An analogy: Good UIs and Fluent APIs


A while back I was writing a web app to try the Entity Framework and MVC together.

I knew the pain points would probably be around Foreign Keys, or at least the lack of them in .NET 3.5 SP1 (FKs are now available by default in .NET 4.0).

So I started looking for opportunities to edit entities and their FKs, to investigate the expected pain.

The interesting thing is while I did this it all felt somewhat forced, and it started to dawn on me that in a good UI there are very few times that you want to select something from a drop down.

Usually good UIs are designed so that most things including FKs are established from Context. A good UI only asks you to provide the information it can’t infer.

Take StackOverflow as an example. When you “Answer a question” you simply type your answer and submit.

But an Answer is more than just a long string, it has an author, a created time, and a Question.

The Question is probably modeled as an FK in the database, but you aren’t asked to pick a question, you’ve already done that when you clicked on the Question to read the details.

Essentially you establish the parameters to the “CreateAnswer(…)” method as you browse.

Then I started to realize that Fluent APIs are all about the same thing. There are lots of interesting Fluent APIs in the .NET world now. Something like StructureMap is a good example. But in the interests of brevity here is a silly example of a Fluent style API just for context:


As you see rather than forcing you to provide all the parameters in one go, Fluent APIs allow you build them slowly as you chain method calls with intellisense guiding you.


If you squint hard enough Intellisense is similar to a hyperlink, and the parameters to the function are similar to whatever a web form needs you to enter.

To illustrate this analogy we could describe the process of creating an Answer on StackOverflow like this:

             .Answer(“here is my answer”);

Rather than like this:

                           “here is my answer”);

What do you think? Is this an interesting analogy?

All this is a little random I know, but hey, I wanted a change from writing EF tips!

Comments (5)

  1. rabidhamster1971 says:

    Like you said, the thing they have in common is context.

    A good UI lets you navigate the data. Then when you are in context, it presents you with just the things you might like to do there.

    A fluent API returns an object from each method. That object presents only the methods that you might like to perform from that context.

    This would suggest that application-level menus are not a good UI, since they are not context sensitive. But the ribbon is.

    Perhaps this should encourage us to look at APIs differently. We shouldn’t consider an object as a packet of data encapsulated behind all of the operations that can be performed on it. Instead, we should consider it as a point of view: a context from which the developer can branch off into a few different directions.

    Favor parameters over properties. Never return "void"; return "this" instead. Never return "null".

  2. Tanveer Badar says:

    Fluent API is usually built on builder pattern in my experience. I do not have sufficient expertise to mention my thoughts about the UI portion of analogy.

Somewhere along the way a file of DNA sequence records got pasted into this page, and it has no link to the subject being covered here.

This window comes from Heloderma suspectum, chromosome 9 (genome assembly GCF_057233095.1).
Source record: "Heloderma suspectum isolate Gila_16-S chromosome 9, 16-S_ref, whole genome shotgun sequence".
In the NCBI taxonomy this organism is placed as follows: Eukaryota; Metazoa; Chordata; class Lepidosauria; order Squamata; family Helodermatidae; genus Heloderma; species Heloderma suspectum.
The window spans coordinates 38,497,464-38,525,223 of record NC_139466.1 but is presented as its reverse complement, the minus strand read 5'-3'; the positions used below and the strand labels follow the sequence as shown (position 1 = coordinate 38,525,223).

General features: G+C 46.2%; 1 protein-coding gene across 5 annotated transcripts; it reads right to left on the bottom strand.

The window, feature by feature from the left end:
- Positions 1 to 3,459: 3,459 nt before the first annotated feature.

3. William Stacey says:

    Nice Insight. We see some of the best APIs using this approach, that we may not think of at first as fluent.  Linq is fluent. Moreover, we use DateTime daily, which is also fluent.

    var q2 = db.Employees

       .Where(emp => emp.IsActive)

       .Select(emp => new { emp.FirstName,emp.LastName});

    // DateTime is Fluent.

    DateTime dt = DateTime.Parse("1/1/10")



    Very powerful concepts. The ideas of "context", state, and workflow is evident. Linq is also composable, which gives it the real power.

    However, if we did deeper, does the power really come from it being Functional?  Each function (method), takes an input, does something with that input, and returns an output. In some cases, using stateful monad. State is passed down the pipeline.

    Another thing I have been wondering is this the answer to the shared state problem and concurrency we have all been looking for.  In the abstract, a program could start with Root object, and then be threading down a pipeline changing state locally (or not) at each function and only returning copies.

    In a distributed environment, we can Declare the pipeline:

    customer => "http://webservice".Add => Output

    1) Take a new customer created locally.

    2) Pass it a web service to add customer (locally or remotely).

    3) After web service returns new customer, display it.

    So we pass objects to functions and functions return new objects – locally or remotely. Async issues are just "hidden" in the pipeline processing so things like callbacks don’t exist (also has a nice fit with Reactive programming (Rx)).  And because no shared state, we can go parallel (same manner as sql pipelines).  Question is, can we arch applications like this in general and what would that look like?  How to morph Haskel and Erlang into a nice .net language to do just this. Erik and others work on this as we speak.

  4. FluentSP - The Fluent SharePoint API says:


    Here you find a fluent API for the SharePoint. FluentSP implements a modern fluent interface around the classic SharePoint 2010 API:…/fluentsp-the-fluent-sharepoint-api